The heathen are a presence Tennyson never quite lets us forget in Idylls of the King. They are a pervasive menace, an 'ever-climbing wave, Hurled back again so often in empty foam' that finally overwhelms the kingdom. They feature only in the two great campaigns that frame Arthur's career, but the sea, repeatedly associated with them, draws them into the imagistic fabric of the poem: 'the heathen host swarmed overseas'; 'the heathen of the Northern Sea'; 'heathen swarming o'er the Northern Sea'. It sounds through the poem like a bass note, swelling into the last battle by Thomas Sabo Jewellery the wintry waves, a climax to which it lends a grim inevitability.
If Arthur's Round Table represents the idealistic struggle both for civilization and for perfection of the individual soul and Tennyson openly encouraged such allegorical readings then the heathen would appear to stand for humanity's most regressive and brutal aspects. It complicates matters somewhat that they also happen to be his ancestors. About this too, as a very early memorandum reveals, Tennyson was quite clear: 'The S. are a sea-people and it is theirs and a type of them'. In the Saxons resides one origin of the modern Britannia that, as we all know, quite recently ruled the waves. And modern Britannia, first and foremost, is the target of the poem's moral lessons. The presence of the Saxons as both destroyers and originators opens up complex possibilities. My contention here is that Tennyson was acutely aware of those possibilities, and sought to exploit them, incorporating aspects of Beowulf into his Arthurian material in order to deepen the implications of the cyclical rise and fall suggested by the identity of the Saxons. The implications are of Thomas Sabo Bracelets course intensely ambivalent, in ways this essay will seek to elaborate on, and therein lay their strongest appeal for a poet who, as John Killham has emphasized, made ambivalence his particular home: 'Tennyson was remarkably self-consistent through his career, even if his consistency lay in entertaining simultaneously idealism and doubt'. Are we to see in historical cycles the promise of continual renewal or despair as faith in absolute values is swept away?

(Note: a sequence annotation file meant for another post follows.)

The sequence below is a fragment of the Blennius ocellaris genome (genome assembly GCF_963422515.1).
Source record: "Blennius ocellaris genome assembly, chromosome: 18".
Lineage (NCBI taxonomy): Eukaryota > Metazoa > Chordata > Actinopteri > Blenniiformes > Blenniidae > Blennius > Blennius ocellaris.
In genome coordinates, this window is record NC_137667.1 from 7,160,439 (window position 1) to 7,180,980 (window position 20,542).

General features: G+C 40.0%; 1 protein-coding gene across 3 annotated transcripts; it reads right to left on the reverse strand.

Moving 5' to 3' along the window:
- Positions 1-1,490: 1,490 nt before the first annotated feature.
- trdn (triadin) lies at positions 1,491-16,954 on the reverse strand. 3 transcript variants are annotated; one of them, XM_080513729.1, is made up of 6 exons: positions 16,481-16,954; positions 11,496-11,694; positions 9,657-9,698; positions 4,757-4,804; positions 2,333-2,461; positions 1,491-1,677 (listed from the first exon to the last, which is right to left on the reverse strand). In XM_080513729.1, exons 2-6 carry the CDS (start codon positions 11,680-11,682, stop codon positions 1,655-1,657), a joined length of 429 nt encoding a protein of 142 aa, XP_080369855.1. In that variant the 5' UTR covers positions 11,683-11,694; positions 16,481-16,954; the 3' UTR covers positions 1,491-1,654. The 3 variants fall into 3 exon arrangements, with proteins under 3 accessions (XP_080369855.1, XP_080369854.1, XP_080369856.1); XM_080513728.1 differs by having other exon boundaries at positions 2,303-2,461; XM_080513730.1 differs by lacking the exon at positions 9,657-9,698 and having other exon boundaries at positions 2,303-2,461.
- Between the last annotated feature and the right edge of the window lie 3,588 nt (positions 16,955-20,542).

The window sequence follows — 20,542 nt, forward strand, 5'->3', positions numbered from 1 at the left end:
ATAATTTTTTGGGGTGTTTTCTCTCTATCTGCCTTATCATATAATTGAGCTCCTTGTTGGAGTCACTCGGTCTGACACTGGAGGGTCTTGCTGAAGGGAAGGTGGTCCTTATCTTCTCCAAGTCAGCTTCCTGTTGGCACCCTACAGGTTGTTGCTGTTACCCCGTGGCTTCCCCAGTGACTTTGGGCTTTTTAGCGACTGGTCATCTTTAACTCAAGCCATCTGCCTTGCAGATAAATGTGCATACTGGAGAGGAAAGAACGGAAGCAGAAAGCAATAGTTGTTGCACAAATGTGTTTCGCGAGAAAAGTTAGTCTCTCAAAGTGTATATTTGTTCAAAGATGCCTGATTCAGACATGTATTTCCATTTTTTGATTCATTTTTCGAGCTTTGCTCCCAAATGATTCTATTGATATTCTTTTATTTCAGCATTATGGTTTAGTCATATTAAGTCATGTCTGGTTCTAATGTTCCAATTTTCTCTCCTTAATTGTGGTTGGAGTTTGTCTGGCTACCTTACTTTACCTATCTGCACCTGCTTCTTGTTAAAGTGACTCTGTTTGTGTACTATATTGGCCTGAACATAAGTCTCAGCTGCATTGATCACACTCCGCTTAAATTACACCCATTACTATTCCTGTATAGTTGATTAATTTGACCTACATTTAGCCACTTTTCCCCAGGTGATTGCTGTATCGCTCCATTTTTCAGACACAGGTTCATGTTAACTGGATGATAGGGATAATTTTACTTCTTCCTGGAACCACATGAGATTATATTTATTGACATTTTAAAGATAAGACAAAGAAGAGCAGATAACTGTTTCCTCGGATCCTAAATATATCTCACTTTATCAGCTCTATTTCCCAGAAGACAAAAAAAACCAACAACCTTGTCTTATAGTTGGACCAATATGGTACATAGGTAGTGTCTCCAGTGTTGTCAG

In none of his major works did Tennyson fully resolve such inner conflicts, and as a consequence he has a curiously specula quality, readers having tended often to see either a dogmatist or a sceptic according to inclination. The most interesting readings, rather than trying to resolve what he himself did not, seek to discern his very personal sources of emotion meshing with the public poetry. Tennyson was a great elegist, who spent much of his life working out the loss behind In Memoriam, and the Saxon aspect of the Idylls offers, I believe, a glimpse of that same crucial loss informing their ambivalence. Before unraveling these threads, however, it will be useful to consider Tennyson's acquaintance with Old English, in the general context of Victorian medievalism.